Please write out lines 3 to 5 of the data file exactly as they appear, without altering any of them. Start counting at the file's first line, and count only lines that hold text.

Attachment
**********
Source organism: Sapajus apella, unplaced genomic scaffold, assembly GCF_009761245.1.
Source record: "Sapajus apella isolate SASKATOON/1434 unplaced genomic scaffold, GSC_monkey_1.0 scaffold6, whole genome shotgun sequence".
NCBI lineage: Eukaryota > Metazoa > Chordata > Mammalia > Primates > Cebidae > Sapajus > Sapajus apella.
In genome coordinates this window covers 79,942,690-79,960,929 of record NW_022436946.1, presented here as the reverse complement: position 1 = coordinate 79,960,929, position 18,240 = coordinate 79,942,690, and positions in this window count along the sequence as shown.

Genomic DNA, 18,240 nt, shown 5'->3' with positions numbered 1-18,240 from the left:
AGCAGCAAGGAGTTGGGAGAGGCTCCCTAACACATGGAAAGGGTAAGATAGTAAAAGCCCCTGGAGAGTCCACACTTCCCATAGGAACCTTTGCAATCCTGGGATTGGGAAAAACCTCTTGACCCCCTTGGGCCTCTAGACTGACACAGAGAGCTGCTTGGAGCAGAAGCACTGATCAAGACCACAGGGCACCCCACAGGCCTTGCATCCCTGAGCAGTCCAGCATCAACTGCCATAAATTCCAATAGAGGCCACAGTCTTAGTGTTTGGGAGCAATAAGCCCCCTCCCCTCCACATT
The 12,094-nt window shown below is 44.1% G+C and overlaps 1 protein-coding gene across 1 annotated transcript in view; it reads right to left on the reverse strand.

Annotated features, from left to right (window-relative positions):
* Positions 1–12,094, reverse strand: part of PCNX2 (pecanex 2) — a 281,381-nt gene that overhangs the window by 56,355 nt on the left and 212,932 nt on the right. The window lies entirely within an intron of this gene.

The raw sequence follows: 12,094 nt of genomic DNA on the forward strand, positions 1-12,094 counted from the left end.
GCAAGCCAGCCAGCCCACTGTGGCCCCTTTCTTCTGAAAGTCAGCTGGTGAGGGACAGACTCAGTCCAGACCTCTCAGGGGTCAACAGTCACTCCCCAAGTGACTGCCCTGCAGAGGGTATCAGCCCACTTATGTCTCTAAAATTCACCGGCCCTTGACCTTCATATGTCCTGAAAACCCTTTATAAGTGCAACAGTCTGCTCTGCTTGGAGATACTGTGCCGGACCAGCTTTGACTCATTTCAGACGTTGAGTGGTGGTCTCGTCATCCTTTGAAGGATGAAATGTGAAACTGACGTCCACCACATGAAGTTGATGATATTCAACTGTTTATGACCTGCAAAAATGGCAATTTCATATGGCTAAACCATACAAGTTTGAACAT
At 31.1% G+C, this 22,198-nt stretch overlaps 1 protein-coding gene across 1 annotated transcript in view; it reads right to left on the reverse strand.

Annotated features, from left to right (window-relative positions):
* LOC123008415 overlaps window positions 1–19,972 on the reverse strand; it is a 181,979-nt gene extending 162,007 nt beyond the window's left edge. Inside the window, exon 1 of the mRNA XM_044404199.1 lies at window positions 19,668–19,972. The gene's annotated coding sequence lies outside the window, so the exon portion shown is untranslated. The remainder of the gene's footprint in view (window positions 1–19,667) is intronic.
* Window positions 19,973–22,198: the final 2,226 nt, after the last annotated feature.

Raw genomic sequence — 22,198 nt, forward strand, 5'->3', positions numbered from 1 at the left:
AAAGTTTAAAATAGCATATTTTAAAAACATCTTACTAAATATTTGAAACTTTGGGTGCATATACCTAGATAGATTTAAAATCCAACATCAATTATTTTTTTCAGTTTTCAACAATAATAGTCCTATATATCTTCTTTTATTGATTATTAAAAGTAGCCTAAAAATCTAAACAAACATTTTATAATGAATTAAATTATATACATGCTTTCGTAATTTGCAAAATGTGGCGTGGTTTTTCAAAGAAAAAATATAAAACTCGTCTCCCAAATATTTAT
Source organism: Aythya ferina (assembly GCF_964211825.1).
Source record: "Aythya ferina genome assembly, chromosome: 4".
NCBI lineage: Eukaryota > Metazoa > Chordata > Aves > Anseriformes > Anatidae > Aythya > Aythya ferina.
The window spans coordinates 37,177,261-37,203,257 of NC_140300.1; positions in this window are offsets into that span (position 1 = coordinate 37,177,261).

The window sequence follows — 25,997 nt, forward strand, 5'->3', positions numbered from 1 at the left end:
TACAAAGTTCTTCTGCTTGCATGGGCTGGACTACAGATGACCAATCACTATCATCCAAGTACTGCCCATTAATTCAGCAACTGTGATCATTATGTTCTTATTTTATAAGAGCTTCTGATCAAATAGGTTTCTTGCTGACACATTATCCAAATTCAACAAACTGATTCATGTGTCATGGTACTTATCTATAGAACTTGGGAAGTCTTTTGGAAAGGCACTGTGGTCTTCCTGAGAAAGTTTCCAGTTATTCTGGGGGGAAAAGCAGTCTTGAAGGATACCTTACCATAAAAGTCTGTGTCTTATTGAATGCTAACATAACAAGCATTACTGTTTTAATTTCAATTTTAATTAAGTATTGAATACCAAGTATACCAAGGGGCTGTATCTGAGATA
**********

NCBI lineage: Eukaryota > Metazoa > Chordata > Mammalia > Primates > Cebidae > Sapajus > Sapajus apella.
In genome coordinates this window covers 79,942,690-79,960,929 of record NW_022436946.1, presented here as the reverse complement: position 1 = coordinate 79,960,929, position 18,240 = coordinate 79,942,690, and positions in this window count along the sequence as shown.

Genomic DNA, 18,240 nt, shown 5'->3' with positions numbered 1-18,240 from the left: